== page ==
A thriller unravels the secrets of an elite band of paratroopers and its daring exploits in World War II.
While visiting a military hospital, Sgt. 1st Class Dylan West makes the acquaintance of an older patient who served in World War II. The man petitions Dylan for help—he served in a Parachute Infantry Battalion, and the friends he fought with vanished, never to be found. He hands Dylan a list of seven names and dies shortly thereafter, consecrating his request as a last wish. Dylan’s father disappeared in 1974 while serving in Vietnam, and so the elderly man’s entreaty moves him deeply. Unfortunately, the man is an enigma—no one at the hospital knows who he is, and in his wake he leaves no paper trail. Dylan teams up with Capt. Madeline Custer, a case investigator for the U.S. Department of Defense Prisoner of War/Missing Personnel Office, a doggedly devoted professional who has made extraordinary sacrifices for her country—she lost both her husband and part of her leg in combat. Dylan and Madeline eventually track down two of the names on the list—Griffin Thomas and Vito Cutaia, both still alive and living in the United States. Nevola (Revenge of the Pearl Harbor Survivors, 2011, etc.) slowly unfurls the complex and intriguing story: The men on the list were members of two Parachute Infantry Battalions tasked with nearly impossible missions, like the taking of the Belgian village Rochelinval, the records of which are so buried Dylan and Madeline have never even heard of it. The soldiers were serially mistreated and then unceremoniously resigned to oblivion. The author deftly limns the historical backdrop of the unit members’ fates: Many were Italian-American, and their families were branded "enemy aliens" during the war, an ignominious classification that often entailed a loss of property and livelihood as well as incarceration. While Nevola’s command of the historical details is superb, he bombards readers with too much of everything—factual details, historical context, and digressive subplots. The novel is simply too long, slow, and convoluted as well as too eager to sermonize about the nation’s decline.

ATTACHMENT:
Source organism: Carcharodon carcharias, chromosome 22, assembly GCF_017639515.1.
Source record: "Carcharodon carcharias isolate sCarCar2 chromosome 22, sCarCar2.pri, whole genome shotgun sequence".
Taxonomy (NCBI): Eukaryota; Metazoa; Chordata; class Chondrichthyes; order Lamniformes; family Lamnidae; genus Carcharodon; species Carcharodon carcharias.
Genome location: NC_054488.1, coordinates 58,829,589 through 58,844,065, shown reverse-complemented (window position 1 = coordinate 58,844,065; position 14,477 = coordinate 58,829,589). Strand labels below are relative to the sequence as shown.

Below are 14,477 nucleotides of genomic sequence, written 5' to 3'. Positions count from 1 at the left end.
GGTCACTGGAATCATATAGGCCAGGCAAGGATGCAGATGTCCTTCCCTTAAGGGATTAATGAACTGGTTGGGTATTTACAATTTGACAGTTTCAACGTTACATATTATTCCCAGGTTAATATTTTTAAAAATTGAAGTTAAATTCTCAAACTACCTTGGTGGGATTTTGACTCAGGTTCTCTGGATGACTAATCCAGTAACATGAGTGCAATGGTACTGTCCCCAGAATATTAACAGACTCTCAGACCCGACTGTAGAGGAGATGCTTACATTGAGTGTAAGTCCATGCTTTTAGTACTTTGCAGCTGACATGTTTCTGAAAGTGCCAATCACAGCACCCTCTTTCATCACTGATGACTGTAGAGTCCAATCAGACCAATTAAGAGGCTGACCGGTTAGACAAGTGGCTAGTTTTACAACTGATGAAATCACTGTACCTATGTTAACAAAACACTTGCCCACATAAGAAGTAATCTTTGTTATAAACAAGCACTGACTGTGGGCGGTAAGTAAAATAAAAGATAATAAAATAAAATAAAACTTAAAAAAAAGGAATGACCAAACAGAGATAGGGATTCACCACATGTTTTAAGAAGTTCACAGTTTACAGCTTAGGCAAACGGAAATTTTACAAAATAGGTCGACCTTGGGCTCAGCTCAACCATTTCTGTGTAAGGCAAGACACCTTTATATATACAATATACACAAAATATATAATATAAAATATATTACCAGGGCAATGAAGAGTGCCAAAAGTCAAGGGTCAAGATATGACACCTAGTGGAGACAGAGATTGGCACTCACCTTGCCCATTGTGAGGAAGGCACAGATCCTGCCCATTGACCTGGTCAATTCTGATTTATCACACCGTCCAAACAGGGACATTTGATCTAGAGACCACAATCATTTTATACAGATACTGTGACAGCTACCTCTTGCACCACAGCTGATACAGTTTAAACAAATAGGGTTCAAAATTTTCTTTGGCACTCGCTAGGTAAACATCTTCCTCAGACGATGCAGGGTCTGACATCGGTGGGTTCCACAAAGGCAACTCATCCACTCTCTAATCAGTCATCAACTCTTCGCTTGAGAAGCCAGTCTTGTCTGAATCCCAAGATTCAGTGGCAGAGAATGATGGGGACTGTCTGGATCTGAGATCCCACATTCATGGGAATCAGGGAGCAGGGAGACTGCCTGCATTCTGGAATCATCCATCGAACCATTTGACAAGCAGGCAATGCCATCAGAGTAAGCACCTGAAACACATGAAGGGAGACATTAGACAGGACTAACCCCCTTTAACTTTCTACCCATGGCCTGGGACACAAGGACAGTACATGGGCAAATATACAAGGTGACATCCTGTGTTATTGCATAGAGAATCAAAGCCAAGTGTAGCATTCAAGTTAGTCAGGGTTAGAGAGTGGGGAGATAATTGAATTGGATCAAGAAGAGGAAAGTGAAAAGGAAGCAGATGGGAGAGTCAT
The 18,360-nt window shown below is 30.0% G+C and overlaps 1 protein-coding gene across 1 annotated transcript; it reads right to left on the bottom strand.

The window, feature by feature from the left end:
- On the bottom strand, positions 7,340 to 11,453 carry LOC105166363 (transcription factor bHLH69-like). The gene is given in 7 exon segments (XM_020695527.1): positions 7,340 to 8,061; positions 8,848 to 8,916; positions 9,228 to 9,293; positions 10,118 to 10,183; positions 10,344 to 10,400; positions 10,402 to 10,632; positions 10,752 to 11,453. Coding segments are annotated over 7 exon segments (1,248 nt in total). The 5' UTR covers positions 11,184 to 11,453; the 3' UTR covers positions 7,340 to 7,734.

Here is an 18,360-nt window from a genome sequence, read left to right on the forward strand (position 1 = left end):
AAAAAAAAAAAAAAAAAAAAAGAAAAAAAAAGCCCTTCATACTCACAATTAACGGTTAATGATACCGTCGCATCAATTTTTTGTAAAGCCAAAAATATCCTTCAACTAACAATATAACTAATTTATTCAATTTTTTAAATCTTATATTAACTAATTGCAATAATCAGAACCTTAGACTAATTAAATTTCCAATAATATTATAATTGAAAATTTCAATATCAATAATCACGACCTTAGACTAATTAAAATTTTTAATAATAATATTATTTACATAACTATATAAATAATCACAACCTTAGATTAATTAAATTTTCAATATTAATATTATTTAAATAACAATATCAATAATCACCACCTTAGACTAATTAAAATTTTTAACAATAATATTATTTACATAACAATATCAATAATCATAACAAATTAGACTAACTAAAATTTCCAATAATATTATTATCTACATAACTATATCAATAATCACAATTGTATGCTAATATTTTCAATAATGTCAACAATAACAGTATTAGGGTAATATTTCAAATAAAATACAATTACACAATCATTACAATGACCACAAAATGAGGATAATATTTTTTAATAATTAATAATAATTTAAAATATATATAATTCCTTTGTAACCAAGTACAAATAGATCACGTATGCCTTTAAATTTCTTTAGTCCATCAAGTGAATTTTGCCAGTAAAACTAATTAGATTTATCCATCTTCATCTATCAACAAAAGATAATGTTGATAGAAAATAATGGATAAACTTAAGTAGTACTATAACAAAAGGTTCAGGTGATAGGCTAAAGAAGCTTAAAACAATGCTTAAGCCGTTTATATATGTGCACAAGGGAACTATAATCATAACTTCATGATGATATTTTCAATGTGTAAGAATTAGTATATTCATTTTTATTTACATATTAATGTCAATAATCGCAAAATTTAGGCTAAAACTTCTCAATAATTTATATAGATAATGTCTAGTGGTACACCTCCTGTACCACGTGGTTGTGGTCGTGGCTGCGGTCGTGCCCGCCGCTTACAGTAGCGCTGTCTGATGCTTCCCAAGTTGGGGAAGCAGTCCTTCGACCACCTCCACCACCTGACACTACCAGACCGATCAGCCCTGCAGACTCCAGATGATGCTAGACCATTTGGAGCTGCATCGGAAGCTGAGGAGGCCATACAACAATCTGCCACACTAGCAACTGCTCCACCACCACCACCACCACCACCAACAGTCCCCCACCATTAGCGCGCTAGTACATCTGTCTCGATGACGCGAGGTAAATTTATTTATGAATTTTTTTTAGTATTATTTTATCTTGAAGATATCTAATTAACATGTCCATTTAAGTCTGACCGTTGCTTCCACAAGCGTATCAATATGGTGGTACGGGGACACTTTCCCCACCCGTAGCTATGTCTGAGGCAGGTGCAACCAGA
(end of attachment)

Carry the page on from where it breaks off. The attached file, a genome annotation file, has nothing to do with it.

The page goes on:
A historically edifying but fictionally uneven war tale.